Terrain Review: Plasma Terrain
Some time ago I received a very heavy package in my mail. It came from Plasma Terrain, a terrain company from Poznań, Poland. I have been given a sample of their latest buildings to assemble and give my opinion.
The first thing that took my attention was the packaging itself. Unlike MAS’s buildings that require tools or very delicate hands to be punched out of their MDF board, this manufacturer came up with a clever idea of using an adhesive piece of paper, covering one side of the board. When it is stripped of the MDF, the pieces fall out without any need of outside force. This clever and innovative idea means that I was able to prepare all the parts without damaging them in any way, which unfortunately sometimes happened with other manufacturers – yes, I’m a newbie when it comes to terrain assembly.
There was no instruction inside, but I was informed that those can be found online. After some fidgeting, I was able to get them here. They were enough to help me assemble the building without too much difficulty, although I had to identify the pieces first – there was a lot of them. The buildings came with several Plexi-glass pieces to be used as windows and decorative elements on the railings.
Everything fit in neatly, and there was no need for filing or removing of extra pieces. In my package, I received 2 different buildings and even though I managed to mix their pieces in my assembly frenzy, I was able to identify what went where without too many problems – the pieces are scaled in such a way, that they only fit in one particular spot in one of the buildings and would be completely useless in the other one, even despite looking similar. I’ll have to assemble the remaining building sometime, and I’ll add some photos to this review afterwards.
Most pieces required the use of glue to fit, but some, like the plexi windows, didn’t – all that was required was a forced insertion and the piece snapped into place. The interior wall of the building serves as as a nice structural element for the whole building, helping the building stay together. Again, a very clever idea for such a big building.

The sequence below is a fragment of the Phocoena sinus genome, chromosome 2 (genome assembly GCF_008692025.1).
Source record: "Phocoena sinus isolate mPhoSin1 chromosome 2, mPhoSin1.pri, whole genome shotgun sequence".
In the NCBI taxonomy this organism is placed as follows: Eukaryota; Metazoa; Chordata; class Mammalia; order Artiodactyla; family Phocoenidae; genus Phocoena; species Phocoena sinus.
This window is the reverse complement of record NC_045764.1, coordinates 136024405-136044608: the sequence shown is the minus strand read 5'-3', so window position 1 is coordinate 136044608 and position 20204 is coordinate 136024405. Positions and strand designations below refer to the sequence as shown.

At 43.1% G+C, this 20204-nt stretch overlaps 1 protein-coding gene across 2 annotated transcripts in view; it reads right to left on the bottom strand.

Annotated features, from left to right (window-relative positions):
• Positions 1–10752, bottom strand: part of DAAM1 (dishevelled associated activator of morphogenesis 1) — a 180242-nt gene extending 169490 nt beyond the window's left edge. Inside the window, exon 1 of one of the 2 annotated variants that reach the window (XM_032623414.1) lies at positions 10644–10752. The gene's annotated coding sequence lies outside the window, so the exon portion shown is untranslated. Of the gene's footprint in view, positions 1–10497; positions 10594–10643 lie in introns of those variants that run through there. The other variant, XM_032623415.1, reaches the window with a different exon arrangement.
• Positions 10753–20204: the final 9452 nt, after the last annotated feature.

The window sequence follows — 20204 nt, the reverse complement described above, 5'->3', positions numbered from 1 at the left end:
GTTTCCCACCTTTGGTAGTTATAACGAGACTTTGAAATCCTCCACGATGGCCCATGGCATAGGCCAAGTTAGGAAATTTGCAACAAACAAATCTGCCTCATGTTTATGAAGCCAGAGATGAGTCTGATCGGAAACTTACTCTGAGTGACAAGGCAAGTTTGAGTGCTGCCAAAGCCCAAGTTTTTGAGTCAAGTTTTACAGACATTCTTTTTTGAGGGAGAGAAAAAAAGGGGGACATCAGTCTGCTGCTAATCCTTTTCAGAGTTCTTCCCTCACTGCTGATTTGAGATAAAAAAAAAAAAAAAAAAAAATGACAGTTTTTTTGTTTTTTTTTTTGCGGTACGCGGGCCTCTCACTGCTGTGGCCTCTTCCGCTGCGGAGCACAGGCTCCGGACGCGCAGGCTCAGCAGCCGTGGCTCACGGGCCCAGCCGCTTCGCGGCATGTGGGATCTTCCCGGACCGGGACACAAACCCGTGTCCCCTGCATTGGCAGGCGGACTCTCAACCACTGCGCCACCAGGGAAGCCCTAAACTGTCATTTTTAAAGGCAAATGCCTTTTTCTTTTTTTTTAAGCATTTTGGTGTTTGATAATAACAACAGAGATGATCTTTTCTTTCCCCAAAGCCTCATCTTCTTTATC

Only when I finally managed to assemble it all together did I realize how big the building itself really was. Due to the fact that it’s so massive, it makes for a great LoF-blocker in the middle of the board, just how I like it. The first floor railings provide enough cover for a S2 trooper, and there’s enough access points to make the building an interesting piece of terrain. My only complaint would be that there’s no cover on the roof of the building itself, but that can be fixed with the introduction of simple scatter terrain – the roof is flat and so some vents or boxes from other sources would make a better place to gain cover.
All in all, the assembly itself was a very pleasant experience for an inexperienced terrain person like myself, and although I see that I should have paid more attention in several places (there’s a small slit between one of the walls and the floor on the ground floor, but I’m pretty sure it’s my fault for not inserting it into it’s slot with enough force) I am pretty happy with the result. This building by Plasma Terrain costs 30 USD, and it compares well with the competition’s prices. It is very big and would certainly make a good addition to the table of a gamer who likes to build sparsely populated tables; such as myself.
I was also informed that due to the increase in demand, Plasma Terrain decided to ship all their products via priority courier worldwide. That should provide for a safe and swift delivery anywhere in the world, so be sure to check them out! Don’t hesitate to tell us what you think of such buildings in the comments below, I’m sure the guys from Plasma will also be happy to chime in on any constructive criticism.